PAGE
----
As the head of branding agency KMS Blackspace, Michael Keller often visits boardrooms at companies like Adidas, Audi, Credit Suisse, O2 and Sky. The companies hope that the designer will present them with ideas to secure their future success on a silver platter – but first, they get a cheesecake in a cardboard box.
By Gerhard Matzig
There are people who do things with media, and others who work with communication – or advertising. These are so-called creatives. Designer Michael Keller is the head of one of Germany’s most important branding and design agencies, Munich-based KMS Blackspace, which is why he’s involved with advertising, communication and media, and is also a creative. Hopefully, he won’t be offended with our classification of his position within the realm of professional creativity: Basically, he works with cheesecake.
And he’s pretty successful at it.
This isn’t meant to be disrespectful. It’s more of an expression of amazement about an action that does seem relatively rare in an industry that, generally speaking, cannot be dynamic enough: Michael Keller and his old-fashioned cheesecake ritual: It’s the moment where unrelenting digital acceleration slows down. Michael Keller always brings a big cheesecake in a cardboard box to his important meetings.
Imagine Michael Keller, walking in to his meetings with the bosses or department heads of major global corporations, in the midst of the bustling atmosphere in the executive levels at Adidas, Audi, Credit Suisse, O2 or Sky – all of whom hope to see ideas to secure their future success presented on a silver platter – but instead are greeted by a cheesecake in a cardboard box. It’s not unreasonable to assume: This is exactly why Michael Keller is so successful. He doesn’t do what people expect of him. Instead, he surprises them – with a friendly smile the entire time.
This is definitely creative, and representative of his story: Born in Glendale, Los Angeles County in the United States, Michael Keller studied in Munich and at the Parsons School of Design in New York, where he received a stipend from Cooper Union. That’s at least what Wikipedia says. “What’s missing,” says Keller, laughing, “is a list of all of the schools that I attended and left.” Apparently, Keller was a difficult student. His teachers had no idea that he would go on to design the Audi Museum in Ingolstadt, define the look of the Munich Pinakotheken museums, or support major companies like Vodafone or Mercedes.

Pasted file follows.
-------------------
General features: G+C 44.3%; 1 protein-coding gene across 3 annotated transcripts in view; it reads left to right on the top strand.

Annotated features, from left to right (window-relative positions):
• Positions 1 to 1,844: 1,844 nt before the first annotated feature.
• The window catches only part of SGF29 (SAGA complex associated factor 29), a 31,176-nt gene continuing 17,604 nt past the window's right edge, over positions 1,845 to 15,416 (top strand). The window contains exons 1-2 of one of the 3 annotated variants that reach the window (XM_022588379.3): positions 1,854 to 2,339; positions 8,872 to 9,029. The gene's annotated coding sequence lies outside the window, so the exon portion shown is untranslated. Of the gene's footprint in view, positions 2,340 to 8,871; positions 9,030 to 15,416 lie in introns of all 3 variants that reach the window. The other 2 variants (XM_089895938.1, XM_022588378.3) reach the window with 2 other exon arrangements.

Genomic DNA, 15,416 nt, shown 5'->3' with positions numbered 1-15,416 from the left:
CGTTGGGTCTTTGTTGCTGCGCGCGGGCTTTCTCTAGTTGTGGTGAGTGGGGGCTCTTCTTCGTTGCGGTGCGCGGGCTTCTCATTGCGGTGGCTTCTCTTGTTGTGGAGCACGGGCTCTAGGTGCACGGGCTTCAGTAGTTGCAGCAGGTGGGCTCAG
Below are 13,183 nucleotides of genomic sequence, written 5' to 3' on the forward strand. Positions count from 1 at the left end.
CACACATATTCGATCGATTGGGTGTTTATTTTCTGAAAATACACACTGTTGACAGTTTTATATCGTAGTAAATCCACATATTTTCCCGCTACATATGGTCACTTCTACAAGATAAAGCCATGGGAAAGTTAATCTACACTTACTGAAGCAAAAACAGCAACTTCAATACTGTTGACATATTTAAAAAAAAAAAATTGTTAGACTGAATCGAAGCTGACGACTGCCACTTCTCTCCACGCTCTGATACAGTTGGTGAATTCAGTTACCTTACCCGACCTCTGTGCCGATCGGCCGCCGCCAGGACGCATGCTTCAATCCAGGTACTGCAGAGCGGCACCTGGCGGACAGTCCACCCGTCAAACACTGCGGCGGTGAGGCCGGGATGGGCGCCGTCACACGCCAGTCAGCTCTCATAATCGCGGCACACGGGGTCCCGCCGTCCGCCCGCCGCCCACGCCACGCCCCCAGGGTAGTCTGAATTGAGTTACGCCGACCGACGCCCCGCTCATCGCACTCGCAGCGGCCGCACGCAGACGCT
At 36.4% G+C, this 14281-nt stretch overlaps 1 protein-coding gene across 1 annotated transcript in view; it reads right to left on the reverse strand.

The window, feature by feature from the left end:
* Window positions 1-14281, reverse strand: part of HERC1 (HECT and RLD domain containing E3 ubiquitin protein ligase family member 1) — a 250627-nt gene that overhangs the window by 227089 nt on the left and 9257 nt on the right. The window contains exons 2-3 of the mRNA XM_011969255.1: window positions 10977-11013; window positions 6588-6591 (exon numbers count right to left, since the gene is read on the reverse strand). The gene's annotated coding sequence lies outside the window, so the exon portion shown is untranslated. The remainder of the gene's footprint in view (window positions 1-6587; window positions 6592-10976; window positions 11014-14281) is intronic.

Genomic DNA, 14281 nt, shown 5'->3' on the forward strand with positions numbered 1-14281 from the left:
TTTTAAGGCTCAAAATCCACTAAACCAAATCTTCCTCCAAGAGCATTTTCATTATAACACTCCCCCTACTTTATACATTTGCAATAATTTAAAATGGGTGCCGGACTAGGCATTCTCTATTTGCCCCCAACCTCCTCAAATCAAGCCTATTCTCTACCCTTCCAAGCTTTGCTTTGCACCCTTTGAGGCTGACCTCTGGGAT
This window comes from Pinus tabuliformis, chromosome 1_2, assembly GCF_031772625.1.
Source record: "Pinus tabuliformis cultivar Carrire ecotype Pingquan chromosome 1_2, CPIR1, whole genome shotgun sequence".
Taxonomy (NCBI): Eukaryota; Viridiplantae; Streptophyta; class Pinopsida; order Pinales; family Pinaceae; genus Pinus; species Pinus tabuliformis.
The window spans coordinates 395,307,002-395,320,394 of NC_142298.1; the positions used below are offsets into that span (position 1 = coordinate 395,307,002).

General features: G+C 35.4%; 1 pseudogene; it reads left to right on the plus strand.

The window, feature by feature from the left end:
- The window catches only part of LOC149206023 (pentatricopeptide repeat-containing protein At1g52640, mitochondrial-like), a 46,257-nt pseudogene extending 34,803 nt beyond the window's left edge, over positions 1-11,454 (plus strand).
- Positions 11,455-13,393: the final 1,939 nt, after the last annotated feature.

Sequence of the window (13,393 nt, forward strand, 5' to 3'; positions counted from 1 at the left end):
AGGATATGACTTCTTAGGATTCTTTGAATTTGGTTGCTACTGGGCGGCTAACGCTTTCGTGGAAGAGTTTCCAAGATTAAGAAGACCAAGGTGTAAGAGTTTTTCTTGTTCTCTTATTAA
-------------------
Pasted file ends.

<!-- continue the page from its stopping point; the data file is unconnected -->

He also closes his letters and e-mails with: “bis gleich” – or “see you later”. Michael Keller is someone who likes to keep his foot on the gas and get things done as quickly as possible – right away, at best – but also knows how to use that wonderful antidote against the all-encompassing momentum of the branding world: the cheesecake ritual. His e-mail signature says: This needs to be done yesterday. But the cheesecake whispers: Just wait a minute.
In the design ranking conducted by industry magazine Horizont, KMS was ranked second among the 25 largest German corporate design agencies. KMS is a regular winner in all competitions and of various awards, such as the “German Design Award”.
What’s the difference between KMS and number 25? Part of the answer is: the cheesecake. It conveys the emotions and slows down the dynamic, creative workings of a think tank that writes “Mindshiften ist gelebtes Employer Branding” (“Mindshifting is employer branding in practice”) on its correspondingly branded website without batting an eyelash. People are always a little scared of the noise made by the advertising world – and rightly so.
On the other hand, the cheesecake is a story, an identity-building moment, and a Trojan horse all in one. The 52-year old creative head always brings it along when he wants to present a new brand strategy to a company. If need be, Keller will even take the cheesecake on the plane with him – “in New York, I was only able to smuggle it in through customs by telling them it was an important architectural model”.
This ritual has been around for 30 years. KMS was founded in Munich back then, in the mid-eighties – in vacant former industrial buildings. The landlord, a family-owned bakery, offered both the office space as well as the cheesecake. This is how it all began – a signature, a communication strategy – and a friendly gesture that also doubles as a clever trick.
Michael Keller is someone who can create brands by making the brand aware of its true essence. Its opportunities – and impossibilities. The most difficult job today: VW after Dieselgate. Michael Keller wants to make it clear to the company that it has more than just the car (“Wagen”) in its name. It also has the people (“Volk”) – people who don’t like to be cheated.